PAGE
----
Birefringence and optical power confinement in horizontal multi-slot waveguides made of Si and SiO2
ABSTRACT Through simulations and measurements, we show that in multi-slot thin film waveguides, the TM polarized modes can be confined mostly in the low refractive index layers of the waveguide. The structure consisted of alternating layers of a-Si and SiO(2), in the thickness range between 3 and 40 nm, for which the slots were the SiO(2) layers. Simulations were performed using the transfer matrix method and experiments using the m-line technique at 1.55 mum. The dependence of the birefringence and of the power confinement in the slots was studied as a function of the waveguide thickness, the Si and SiO(2) layer thicknesses, and the SiO(2) / Si layer thickness ratio. We find a large birefringence-a refractive index difference between TE and TM modes-as large as 0.8. For TM polarized modes, up to ~ 85% of the total power in the fundamental mode can be confined in the slots.
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ABSTRACT: This article describes the first demonstration of ring resonators based on vertical multiple-slot silicon nitride waveguides. The design, fabrication and measurement of multiple-slot waveguide ring resonators with several coupling distances and ring radii (70 microm, 90 microm and 110 microm) have been carried out for TE and TM polarizations at the wavelength of 1.3 microm. Quality factors of 6,100 and 16,000 have been achieved for TE and TM polarization, respectively.Optics Express 11/2008; 16(22):17237-42. DOI:10.1364/OE.16.017237 · 3.49 Impact Factor
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ABSTRACT: Optical filters encompass a vast array of devices and structures for a wide variety of applications. Generally speaking, an optical filter is some structure that applies a designed amplitude and phase transform to an incident signal. Different classes of filters have vastly divergent characteristics, and one of the challenges in the optical design process is identifying the ideal filter for a given application and optimizing it to obtain a specific response. In particular, it is highly advantageous to obtain a filter that can be seamlessly integrated into an overall device package without requiring exotic fabrication steps, extremely sensitive alignments, or complicated conversions between optical and electrical signals. This dissertation explores three classes of nano-scale optical filters in an effort to obtain different types of dispersive response functions. First, dispersive waveguides are designed using a sub-wavelength periodic structure to transmit a single TE propagating mode with very high second order dispersion. Next, an innovative approach for decoupling waveguide trajectories from Bragg gratings is outlined and used to obtain a uniform second-order dispersion response while minimizing fabrication limitations. Finally, high Q-factor microcavities are coupled into axisymmetric pillar structures that offer extremely high group delay over very narrow transmission bandwidths. While these three novel filters are quite diverse in their operation and target applications, they offer extremely compact structures given the magnitude of the dispersion or group delay they introduce to an incident signal. They are also designed and structured as to be formed on an optical wafer scale using standard integrated circuit fabrication techniques. A number of frequency-domain numerical simulation methods are developed to fully characterize and model each of the different filters. The complete filter response, which includes the dispersion and delay characteristics and optical coupling, is used to evaluate each filter design concept. However, due to the complex nature of the structure geometries and electromagnetic interactions, an iterative optimization approach is required to improve the structure designs and obtain a suitable response. To this end, a Particle Swarm Optimization algorithm is developed and applied to the simulated filter responses to generate optimal filter designs.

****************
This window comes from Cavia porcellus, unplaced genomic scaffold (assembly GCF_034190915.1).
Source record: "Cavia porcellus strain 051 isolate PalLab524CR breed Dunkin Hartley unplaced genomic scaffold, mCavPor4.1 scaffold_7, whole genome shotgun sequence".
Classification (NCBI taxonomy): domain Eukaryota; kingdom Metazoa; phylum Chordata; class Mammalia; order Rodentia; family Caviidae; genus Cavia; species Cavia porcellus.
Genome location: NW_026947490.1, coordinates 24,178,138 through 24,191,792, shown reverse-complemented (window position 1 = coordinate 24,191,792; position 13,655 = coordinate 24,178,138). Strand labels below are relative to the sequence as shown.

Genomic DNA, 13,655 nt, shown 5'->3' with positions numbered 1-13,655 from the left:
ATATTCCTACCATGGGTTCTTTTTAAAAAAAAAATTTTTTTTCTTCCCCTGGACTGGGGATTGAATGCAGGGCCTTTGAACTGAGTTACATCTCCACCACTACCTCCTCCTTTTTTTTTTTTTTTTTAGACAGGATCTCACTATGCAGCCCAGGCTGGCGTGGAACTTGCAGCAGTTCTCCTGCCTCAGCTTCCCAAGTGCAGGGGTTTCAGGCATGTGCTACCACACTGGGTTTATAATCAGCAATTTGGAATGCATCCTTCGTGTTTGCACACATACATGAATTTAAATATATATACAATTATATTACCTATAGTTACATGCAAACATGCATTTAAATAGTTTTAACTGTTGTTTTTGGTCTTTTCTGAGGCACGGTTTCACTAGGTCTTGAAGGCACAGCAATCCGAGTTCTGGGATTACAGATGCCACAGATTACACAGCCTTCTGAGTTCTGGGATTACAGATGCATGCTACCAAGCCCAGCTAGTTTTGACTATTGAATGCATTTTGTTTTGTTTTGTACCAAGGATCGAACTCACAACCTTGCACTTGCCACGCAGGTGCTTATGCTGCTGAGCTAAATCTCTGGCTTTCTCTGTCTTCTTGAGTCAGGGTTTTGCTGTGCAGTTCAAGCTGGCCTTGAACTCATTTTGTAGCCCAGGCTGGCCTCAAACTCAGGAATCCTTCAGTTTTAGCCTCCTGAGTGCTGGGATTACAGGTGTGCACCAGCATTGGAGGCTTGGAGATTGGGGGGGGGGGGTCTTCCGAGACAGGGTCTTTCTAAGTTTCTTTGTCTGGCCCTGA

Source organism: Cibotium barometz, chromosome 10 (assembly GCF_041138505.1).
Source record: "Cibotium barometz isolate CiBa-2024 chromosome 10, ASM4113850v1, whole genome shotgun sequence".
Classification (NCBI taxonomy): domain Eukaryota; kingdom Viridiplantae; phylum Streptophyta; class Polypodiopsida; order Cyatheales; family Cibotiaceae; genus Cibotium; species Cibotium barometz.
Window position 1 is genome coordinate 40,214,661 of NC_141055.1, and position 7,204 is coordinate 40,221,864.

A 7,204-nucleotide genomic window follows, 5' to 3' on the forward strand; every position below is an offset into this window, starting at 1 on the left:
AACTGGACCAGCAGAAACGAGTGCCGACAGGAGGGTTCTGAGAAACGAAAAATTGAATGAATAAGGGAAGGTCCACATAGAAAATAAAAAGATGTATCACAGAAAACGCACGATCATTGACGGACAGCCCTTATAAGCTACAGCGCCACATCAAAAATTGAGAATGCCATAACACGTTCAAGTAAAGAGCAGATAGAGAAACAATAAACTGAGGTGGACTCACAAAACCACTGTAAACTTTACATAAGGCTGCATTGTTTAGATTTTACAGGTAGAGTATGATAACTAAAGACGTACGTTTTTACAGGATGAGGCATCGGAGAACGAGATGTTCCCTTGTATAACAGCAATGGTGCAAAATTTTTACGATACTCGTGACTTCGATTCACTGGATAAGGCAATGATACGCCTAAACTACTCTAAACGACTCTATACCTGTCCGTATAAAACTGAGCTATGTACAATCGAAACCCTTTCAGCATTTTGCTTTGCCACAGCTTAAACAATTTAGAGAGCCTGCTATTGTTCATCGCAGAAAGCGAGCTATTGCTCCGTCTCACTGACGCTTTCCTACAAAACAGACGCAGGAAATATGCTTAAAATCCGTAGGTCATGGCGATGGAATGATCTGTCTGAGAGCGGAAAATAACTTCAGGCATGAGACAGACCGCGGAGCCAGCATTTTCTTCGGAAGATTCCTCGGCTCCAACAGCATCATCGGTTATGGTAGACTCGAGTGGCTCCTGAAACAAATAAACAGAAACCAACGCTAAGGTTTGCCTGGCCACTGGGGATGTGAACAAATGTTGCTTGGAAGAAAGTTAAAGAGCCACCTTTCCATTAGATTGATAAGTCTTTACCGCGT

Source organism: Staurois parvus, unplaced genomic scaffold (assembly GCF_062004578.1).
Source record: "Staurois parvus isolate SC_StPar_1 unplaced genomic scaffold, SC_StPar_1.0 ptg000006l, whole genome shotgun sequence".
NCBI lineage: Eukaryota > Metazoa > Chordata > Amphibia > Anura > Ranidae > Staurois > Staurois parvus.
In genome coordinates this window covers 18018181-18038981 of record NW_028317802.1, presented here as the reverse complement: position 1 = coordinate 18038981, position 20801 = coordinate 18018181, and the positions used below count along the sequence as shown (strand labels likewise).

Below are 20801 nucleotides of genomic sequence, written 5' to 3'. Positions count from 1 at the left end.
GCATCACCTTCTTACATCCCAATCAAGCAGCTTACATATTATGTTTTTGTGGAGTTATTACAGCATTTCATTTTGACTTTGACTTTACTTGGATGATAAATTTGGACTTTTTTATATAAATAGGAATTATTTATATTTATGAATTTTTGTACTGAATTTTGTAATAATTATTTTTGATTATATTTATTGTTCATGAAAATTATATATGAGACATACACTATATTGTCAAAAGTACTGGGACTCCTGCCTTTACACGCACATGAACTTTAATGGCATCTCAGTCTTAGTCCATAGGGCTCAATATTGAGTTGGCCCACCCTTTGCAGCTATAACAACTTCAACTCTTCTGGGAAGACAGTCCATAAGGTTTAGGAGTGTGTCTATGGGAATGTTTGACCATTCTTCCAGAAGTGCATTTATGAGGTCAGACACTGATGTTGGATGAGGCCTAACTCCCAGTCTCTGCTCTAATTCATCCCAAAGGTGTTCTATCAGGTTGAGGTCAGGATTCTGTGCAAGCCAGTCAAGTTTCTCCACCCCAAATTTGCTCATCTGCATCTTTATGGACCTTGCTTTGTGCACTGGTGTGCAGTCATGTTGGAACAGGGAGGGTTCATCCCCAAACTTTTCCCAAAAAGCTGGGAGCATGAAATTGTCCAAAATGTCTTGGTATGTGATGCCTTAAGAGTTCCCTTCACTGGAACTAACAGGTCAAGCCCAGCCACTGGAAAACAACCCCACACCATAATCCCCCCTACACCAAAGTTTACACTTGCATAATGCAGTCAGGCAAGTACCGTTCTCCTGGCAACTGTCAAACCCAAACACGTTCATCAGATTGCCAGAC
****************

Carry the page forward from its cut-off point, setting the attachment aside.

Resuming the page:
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ABSTRACT: Pedestal-type microdisk resonators with SiN disks and SiO2 slots are fabricated. By selective etching, air-slots for maximum light confinement could be obtained. Resonant modes for both oxide- and air slots were measured using tapered fiber coupling.01/2009; DOI:10.1109/GROUP4.2009.5338301